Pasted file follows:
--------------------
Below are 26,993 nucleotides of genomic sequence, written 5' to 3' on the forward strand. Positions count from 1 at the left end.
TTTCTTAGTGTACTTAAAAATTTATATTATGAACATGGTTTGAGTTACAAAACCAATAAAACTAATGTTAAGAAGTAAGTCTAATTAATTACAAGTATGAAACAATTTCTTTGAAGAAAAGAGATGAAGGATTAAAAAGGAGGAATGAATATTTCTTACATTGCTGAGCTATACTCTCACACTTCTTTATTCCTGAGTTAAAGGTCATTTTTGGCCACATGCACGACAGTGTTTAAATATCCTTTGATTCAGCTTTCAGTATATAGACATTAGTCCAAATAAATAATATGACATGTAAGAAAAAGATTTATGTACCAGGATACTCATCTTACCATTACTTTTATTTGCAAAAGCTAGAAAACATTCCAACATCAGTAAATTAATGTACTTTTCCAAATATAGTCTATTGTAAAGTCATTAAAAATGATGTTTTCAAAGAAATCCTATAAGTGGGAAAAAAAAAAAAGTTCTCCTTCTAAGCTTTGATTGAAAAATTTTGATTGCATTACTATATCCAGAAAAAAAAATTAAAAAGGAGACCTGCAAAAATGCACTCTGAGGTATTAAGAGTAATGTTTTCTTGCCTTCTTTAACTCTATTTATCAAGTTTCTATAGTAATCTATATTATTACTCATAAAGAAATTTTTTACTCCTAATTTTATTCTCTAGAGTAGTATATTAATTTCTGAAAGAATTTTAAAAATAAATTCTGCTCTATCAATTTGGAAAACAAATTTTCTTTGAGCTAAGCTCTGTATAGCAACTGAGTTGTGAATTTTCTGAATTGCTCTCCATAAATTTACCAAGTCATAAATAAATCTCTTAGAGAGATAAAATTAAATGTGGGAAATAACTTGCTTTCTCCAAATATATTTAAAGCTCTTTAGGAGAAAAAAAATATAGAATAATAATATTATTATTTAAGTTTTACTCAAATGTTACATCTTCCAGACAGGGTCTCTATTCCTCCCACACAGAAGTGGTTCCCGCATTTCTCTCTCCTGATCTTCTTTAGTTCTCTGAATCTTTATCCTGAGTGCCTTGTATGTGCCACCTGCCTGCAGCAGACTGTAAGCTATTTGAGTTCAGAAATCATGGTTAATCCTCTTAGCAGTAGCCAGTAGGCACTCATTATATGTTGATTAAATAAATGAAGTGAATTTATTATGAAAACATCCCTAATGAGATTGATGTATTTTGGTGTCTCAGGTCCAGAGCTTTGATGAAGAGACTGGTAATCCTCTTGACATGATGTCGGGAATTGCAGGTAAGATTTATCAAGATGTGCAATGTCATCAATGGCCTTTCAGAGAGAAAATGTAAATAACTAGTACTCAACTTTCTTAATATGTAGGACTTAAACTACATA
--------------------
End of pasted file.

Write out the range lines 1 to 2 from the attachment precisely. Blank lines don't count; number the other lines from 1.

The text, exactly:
Below are 26,993 nucleotides of genomic sequence, written 5' to 3' on the forward strand. Positions count from 1 at the left end.
TTTCTTAGTGTACTTAAAAATTTATATTATGAACATGGTTTGAGTTACAAAACCAATAAAACTAATGTTAAGAAGTAAGTCTAATTAATTACAAGTATGAAACAATTTCTTTGAAGAAAAGAGATGAAGGATTAAAAAGGAGGAATGAATATTTCTTACATTGCTGAGCTATACTCTCACACTTCTTTATTCCTGAGTTAAAGGTCATTTTTGGCCACATGCACGACAGTGTTTAAATATCCTTTGATTCAGCTTTCAGTATATAGACATTAGTCCAAATAAATAATATGACATGTAAGAAAAAGATTTATGTACCAGGATACTCATCTTACCATTACTTTTATTTGCAAAAGCTAGAAAACATTCCAACATCAGTAAATTAATGTACTTTTCCAAATATAGTCTATTGTAAAGTCATTAAAAATGATGTTTTCAAAGAAATCCTATAAGTGGGAAAAAAAAAAAAGTTCTCCTTCTAAGCTTTGATTGAAAAATTTTGATTGCATTACTATATCCAGAAAAAAAAATTAAAAAGGAGACCTGCAAAAATGCACTCTGAGGTATTAAGAGTAATGTTTTCTTGCCTTCTTTAACTCTATTTATCAAGTTTCTATAGTAATCTATATTATTACTCATAAAGAAATTTTTTACTCCTAATTTTATTCTCTAGAGTAGTATATTAATTTCTGAAAGAATTTTAAAAATAAATTCTGCTCTATCAATTTGGAAAACAAATTTTCTTTGAGCTAAGCTCTGTATAGCAACTGAGTTGTGAATTTTCTGAATTGCTCTCCATAAATTTACCAAGTCATAAATAAATCTCTTAGAGAGATAAAATTAAATGTGGGAAATAACTTGCTTTCTCCAAATATATTTAAAGCTCTTTAGGAGAAAAAAAATATAGAATAATAATATTATTATTTAAGTTTTACTCAAATGTTACATCTTCCAGACAGGGTCTCTATTCCTCCCACACAGAAGTGGTTCCCGCATTTCTCTCTCCTGATCTTCTTTAGTTCTCTGAATCTTTATCCTGAGTGCCTTGTATGTGCCACCTGCCTGCAGCAGACTGTAAGCTATTTGAGTTCAGAAATCATGGTTAATCCTCTTAGCAGTAGCCAGTAGGCACTCATTATATGTTGATTAAATAAATGAAGTGAATTTATTATGAAAACATCCCTAATGAGATTGATGTATTTTGGTGTCTCAGGTCCAGAGCTTTGATGAAGAGACTGGTAATCCTCTTGACATGATGTCGGGAATTGCAGGTAAGATTTATCAAGATGTGCAATGTCATCAATGGCCTTTCAGAGAGAAAATGTAAATAACTAGTACTCAACTTTCTTAATATGTAGGACTTAAACTACATA